The reconstruction method presented here is based on diffusion approximation for light propagation in turbid media and on a minimization strategy for the output-least-squares problem. A perturbation approach is introduced for the optical properties. Here we can strongly reduce the number of free variables of the inverse problem by exploiting a priori information such as the search for single inhomogeneities within a relatively homogeneous object, a typical situation for breast cancer detection. We achieve higher accuracy and a considerable reduction in computational effort by solving a parabolic differential equation for a perturbation density, i.e., the difference between the photon density in an inhomogeneous object and the density in the homogeneous case being given by an analytic expression. The calculations are performed by a two-dimensional finite-element-method algorithm. However, as a time-dependent correction factor is applied, the three-dimensional situation is well approximated. The method was successfully tested by use of the University of Pennsylvania standard data set. Data noise was generated and taken into account in a modified data set. The influence of different noise on the reconstruction results is discussed.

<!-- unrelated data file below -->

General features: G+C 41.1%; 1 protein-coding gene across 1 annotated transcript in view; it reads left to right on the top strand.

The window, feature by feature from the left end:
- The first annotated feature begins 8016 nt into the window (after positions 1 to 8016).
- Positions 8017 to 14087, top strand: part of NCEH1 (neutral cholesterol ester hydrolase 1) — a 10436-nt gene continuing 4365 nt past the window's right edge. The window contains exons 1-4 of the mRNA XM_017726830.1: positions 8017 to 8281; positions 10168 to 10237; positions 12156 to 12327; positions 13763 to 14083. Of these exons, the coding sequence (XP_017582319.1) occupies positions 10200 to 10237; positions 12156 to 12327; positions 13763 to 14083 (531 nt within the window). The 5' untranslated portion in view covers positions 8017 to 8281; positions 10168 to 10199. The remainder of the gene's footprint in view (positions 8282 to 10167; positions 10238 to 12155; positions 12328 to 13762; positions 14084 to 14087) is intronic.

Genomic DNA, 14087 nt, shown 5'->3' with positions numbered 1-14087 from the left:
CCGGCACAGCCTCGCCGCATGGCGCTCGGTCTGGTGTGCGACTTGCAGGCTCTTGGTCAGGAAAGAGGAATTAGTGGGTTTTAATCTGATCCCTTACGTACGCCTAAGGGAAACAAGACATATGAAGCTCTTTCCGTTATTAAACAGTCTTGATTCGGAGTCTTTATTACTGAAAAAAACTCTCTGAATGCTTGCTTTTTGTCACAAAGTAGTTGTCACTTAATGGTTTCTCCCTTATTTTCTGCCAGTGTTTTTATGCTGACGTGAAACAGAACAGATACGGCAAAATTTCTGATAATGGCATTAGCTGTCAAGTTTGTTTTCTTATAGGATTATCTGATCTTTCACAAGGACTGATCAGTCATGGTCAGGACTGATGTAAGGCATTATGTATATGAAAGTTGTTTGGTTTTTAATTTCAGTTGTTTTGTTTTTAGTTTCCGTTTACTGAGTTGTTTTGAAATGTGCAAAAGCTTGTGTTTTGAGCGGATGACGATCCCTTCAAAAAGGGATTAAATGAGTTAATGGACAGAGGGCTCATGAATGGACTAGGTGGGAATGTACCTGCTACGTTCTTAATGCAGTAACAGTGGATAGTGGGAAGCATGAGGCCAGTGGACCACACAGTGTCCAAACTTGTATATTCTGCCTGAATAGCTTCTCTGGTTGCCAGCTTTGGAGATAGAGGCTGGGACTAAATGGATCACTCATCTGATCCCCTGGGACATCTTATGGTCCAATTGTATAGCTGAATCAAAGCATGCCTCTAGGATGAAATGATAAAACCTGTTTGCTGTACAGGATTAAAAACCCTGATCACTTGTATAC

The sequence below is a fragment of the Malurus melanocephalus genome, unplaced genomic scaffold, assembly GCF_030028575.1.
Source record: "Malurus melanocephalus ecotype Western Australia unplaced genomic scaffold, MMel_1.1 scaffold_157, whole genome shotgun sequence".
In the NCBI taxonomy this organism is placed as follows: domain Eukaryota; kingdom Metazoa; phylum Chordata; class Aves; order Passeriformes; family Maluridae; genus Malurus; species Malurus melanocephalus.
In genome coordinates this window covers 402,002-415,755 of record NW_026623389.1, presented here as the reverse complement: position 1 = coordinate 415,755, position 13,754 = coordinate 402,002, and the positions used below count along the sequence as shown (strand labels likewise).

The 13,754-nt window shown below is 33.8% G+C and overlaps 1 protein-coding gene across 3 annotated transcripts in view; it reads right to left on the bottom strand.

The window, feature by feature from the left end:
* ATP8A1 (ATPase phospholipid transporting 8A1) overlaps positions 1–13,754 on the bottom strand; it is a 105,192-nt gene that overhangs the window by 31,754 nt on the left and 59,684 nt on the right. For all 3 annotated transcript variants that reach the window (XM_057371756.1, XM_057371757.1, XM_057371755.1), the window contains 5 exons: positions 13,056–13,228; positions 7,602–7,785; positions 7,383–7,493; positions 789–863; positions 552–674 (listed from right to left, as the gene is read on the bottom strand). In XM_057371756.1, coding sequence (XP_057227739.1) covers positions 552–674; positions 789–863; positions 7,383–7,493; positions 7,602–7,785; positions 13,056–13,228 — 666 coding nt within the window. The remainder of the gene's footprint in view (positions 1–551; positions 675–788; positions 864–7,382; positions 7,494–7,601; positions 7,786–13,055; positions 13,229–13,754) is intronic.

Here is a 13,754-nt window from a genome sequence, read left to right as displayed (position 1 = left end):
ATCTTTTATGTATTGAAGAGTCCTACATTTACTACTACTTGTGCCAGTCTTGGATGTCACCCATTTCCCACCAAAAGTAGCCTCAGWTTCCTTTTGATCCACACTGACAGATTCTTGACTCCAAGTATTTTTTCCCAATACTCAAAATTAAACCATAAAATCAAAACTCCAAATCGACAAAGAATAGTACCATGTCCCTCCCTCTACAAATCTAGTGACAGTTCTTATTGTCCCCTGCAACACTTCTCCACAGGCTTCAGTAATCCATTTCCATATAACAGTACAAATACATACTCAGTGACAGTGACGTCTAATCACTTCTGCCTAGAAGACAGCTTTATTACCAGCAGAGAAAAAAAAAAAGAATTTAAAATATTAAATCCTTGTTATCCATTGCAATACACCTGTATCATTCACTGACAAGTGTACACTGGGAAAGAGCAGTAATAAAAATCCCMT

© 1998 Optical Society of AmericaFull Article | PDF Article
Matthew Braunstein and Robert Y. Levine
J. Opt. Soc. Am. A 17(1) 11-20 (2000)
Regine Model, Matthias Orlt, Monika Walzel, and Rolf Hünlich
J. Opt. Soc. Am. A 14(1) 313-324 (1997)
S. B. Colak, D. G. Papaioannou, G. W. ’t Hooft, M. B. van der Mark, H. Schomberg, J. C. J. Paasschens, J. B. M. Melissen, and N. A. A. J. van Asten
Appl. Opt. 36(1) 180-213 (1997)